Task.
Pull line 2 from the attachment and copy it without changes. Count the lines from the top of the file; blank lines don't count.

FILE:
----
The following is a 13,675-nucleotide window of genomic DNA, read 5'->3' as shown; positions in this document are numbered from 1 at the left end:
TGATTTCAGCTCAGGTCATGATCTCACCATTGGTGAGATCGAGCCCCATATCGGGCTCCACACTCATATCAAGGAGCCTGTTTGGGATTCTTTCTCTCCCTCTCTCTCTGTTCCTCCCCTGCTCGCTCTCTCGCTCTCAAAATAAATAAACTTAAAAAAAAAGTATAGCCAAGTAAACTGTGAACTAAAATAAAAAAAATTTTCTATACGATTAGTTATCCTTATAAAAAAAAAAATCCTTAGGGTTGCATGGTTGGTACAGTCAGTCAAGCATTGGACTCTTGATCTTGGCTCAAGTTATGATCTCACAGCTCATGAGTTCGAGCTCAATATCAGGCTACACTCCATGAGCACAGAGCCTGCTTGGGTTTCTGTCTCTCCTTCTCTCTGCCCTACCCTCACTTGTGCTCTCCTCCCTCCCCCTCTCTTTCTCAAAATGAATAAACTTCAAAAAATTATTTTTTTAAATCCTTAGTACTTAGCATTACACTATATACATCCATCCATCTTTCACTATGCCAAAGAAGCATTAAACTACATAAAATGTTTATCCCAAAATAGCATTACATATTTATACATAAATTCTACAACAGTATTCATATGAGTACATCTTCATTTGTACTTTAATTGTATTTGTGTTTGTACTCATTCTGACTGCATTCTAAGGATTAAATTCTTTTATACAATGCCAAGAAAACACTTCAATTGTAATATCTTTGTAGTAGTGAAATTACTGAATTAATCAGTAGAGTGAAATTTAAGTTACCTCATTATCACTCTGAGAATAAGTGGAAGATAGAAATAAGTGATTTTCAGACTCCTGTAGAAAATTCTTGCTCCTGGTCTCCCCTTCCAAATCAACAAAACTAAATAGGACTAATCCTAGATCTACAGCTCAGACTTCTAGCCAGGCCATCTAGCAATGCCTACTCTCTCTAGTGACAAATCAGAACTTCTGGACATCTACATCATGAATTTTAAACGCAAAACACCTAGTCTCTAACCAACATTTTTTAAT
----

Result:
TGATTTCAGCTCAGGTCATGATCTCACCATTGGTGAGATCGAGCCCCATATCGGGCTCCACACTCATATCAAGGAGCCTGTTTGGGATTCTTTCTCTCCCTCTCTCTCTGTTCCTCCCCTGCTCGCTCTCTCGCTCTCAAAATAAATAAACTTAAAAAAAAAGTATAGCCAAGTAAACTGTGAACTAAAATAAAAAAAATTTTCTATACGATTAGTTATCCTTATAAAAAAAAAAATCCTTAGGGTTGCATGGTTGGTACAGTCAGTCAAGCATTGGACTCTTGATCTTGGCTCAAGTTATGATCTCACAGCTCATGAGTTCGAGCTCAATATCAGGCTACACTCCATGAGCACAGAGCCTGCTTGGGTTTCTGTCTCTCCTTCTCTCTGCCCTACCCTCACTTGTGCTCTCCTCCCTCCCCCTCTCTTTCTCAAAATGAATAAACTTCAAAAAATTATTTTTTTAAATCCTTAGTACTTAGCATTACACTATATACATCCATCCATCTTTCACTATGCCAAAGAAGCATTAAACTACATAAAATGTTTATCCCAAAATAGCATTACATATTTATACATAAATTCTACAACAGTATTCATATGAGTACATCTTCATTTGTACTTTAATTGTATTTGTGTTTGTACTCATTCTGACTGCATTCTAAGGATTAAATTCTTTTATACAATGCCAAGAAAACACTTCAATTGTAATATCTTTGTAGTAGTGAAATTACTGAATTAATCAGTAGAGTGAAATTTAAGTTACCTCATTATCACTCTGAGAATAAGTGGAAGATAGAAATAAGTGATTTTCAGACTCCTGTAGAAAATTCTTGCTCCTGGTCTCCCCTTCCAAATCAACAAAACTAAATAGGACTAATCCTAGATCTACAGCTCAGACTTCTAGCCAGGCCATCTAGCAATGCCTACTCTCTCTAGTGACAAATCAGAACTTCTGGACATCTACATCATGAATTTTAAACGCAAAACACCTAGTCTCTAACCAACATTTTTTAAT